Informative Note on General Guidelines for Union Democracy Procedures

In a session held on July 26, 2022, the Federal Center for Labor Conciliation and Registration (“CFCRL”) unanimously agreed on the General Guidelines for Union Democracy Procedures, the purpose of which is establishing criteria for the processing, verification and organization of the processes involving the democratic exercise of the workers’ vote, such as the filing of the initial collective bargaining agreement, integral revisions of the collective bargaining agreement and union leadership elections. We consider that these guidelines do not apply to the Motion for Union Certification processes [action by a labor union seeking to be recognized as the sole union qualified to enter into a collective bargaining agreement with a given employer].

The document issued by the CFCRL consists of 8 chapters which reproduce and expound on the procedures set forth in Articles 371, 317 BIS, 390 BIS and 390 TER of the Federal Labor Law in regard to union democracy procedures; however, in its fifth chapter, it expressly provides the possibility of conducting “Electronic Voting” as a means for voting.  In this regard, it is established that electronic ballot boxes, systems or applications may be used to issue electronic votes in union democracy procedures conducted by unions, provided that the CFCRL verifies that the method in question ensures the exercise of personal, free, direct and secret voting.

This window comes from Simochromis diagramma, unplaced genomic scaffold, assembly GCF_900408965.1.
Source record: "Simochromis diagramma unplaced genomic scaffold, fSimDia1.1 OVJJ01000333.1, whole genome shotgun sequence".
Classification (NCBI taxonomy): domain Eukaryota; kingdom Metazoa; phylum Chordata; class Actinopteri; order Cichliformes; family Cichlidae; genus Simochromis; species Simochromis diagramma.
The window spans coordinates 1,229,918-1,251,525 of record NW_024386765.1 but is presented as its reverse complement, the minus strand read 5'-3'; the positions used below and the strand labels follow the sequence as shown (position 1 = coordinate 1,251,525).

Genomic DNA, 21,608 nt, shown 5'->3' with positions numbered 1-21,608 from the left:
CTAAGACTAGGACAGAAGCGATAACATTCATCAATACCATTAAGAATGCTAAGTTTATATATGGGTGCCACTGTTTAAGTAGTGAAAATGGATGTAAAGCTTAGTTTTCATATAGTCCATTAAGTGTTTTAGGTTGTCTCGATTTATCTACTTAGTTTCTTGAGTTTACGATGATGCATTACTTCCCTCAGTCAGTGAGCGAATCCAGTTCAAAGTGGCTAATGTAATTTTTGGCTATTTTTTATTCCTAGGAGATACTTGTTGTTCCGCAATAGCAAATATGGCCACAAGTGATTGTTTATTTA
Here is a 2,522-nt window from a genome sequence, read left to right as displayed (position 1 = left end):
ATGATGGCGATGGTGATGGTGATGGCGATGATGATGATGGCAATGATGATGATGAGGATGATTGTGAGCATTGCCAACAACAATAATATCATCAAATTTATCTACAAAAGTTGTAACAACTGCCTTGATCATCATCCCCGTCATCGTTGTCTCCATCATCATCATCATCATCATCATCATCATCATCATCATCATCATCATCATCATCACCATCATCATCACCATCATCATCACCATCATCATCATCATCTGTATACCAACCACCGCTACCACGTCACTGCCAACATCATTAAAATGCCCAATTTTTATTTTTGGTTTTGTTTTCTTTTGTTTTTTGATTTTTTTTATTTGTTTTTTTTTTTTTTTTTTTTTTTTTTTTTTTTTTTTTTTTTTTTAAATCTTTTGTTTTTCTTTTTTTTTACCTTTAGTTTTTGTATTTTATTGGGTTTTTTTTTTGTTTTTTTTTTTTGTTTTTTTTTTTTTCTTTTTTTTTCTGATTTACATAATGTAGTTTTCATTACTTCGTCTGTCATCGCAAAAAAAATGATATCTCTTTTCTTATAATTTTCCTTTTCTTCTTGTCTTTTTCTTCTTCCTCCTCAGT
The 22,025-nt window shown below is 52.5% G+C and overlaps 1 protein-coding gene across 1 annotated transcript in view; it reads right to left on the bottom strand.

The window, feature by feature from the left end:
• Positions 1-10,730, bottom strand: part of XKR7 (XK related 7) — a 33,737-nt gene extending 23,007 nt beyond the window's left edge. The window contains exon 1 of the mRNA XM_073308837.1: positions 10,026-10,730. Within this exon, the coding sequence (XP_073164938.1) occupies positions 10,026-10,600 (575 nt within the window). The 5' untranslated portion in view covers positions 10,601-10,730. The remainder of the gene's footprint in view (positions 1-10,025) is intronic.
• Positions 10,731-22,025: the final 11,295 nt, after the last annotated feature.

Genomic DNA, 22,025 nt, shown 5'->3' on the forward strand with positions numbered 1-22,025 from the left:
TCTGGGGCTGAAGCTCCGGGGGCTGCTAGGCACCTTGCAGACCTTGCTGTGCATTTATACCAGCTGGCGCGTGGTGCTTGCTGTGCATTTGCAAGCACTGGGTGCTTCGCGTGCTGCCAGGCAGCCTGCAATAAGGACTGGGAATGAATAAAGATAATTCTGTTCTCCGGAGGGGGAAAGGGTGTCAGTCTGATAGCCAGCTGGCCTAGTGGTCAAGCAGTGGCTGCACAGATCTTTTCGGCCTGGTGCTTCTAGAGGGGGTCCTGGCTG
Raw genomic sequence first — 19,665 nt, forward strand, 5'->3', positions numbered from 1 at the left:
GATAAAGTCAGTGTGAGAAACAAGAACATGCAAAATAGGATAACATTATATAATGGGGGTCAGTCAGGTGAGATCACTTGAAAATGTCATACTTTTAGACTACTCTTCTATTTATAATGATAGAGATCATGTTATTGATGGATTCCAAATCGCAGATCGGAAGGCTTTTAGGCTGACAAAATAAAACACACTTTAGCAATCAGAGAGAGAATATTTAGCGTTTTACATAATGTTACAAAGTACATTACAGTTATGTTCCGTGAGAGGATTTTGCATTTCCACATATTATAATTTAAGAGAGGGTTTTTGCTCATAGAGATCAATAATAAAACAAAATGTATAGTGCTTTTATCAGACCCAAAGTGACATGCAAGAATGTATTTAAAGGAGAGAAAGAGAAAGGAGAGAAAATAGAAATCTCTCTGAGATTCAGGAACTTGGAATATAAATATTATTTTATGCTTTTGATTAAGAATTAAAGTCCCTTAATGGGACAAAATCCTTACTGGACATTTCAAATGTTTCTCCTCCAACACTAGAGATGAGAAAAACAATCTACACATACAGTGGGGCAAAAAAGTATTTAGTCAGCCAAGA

In order to use an electronic voting method, unions must justify the need for conducting the procedure using this modality and must share the following information with the CFCRL:

  • Auditing protocols for each stage of implementation.
  • Effectiveness of the system to enable the worker to corroborate his vote.
  • Guarantees that the person issuing the vote is the one that has the right to do so and that said person only votes once.
  • Security and computer encryption elements.
  • Mechanisms for corroborating true and trustworthy results.

Using the above information, the CFCRL will determine whether it is possible to ascertain the mechanism’s reliability or, otherwise, it will notify the union so that it can remedy and correct this or, otherwise, to conduct the consultation in person.

For its part, the CFCRL may also use electronic means when voting in person is not viable due to the dispersion and/or residence of the voting workers in the case of unions with massive affiliations, because voting is to be conducted simultaneously in various federal entities or for any other circumstance that justifies it. In these cases, the CFCRL will define the system to be used and may agree on collaboration mechanisms with other agencies, entities, bodies for the preparation, implementation, monitoring and evaluation of  consultations.

Lastly, it is important to note that unions are responsible for the abovementioned Union Democracy Procedures. Companies, however, must provide the necessary assistance for said procedures to be conducted.

We remain truly yours for the clarification of any question in regard to this information.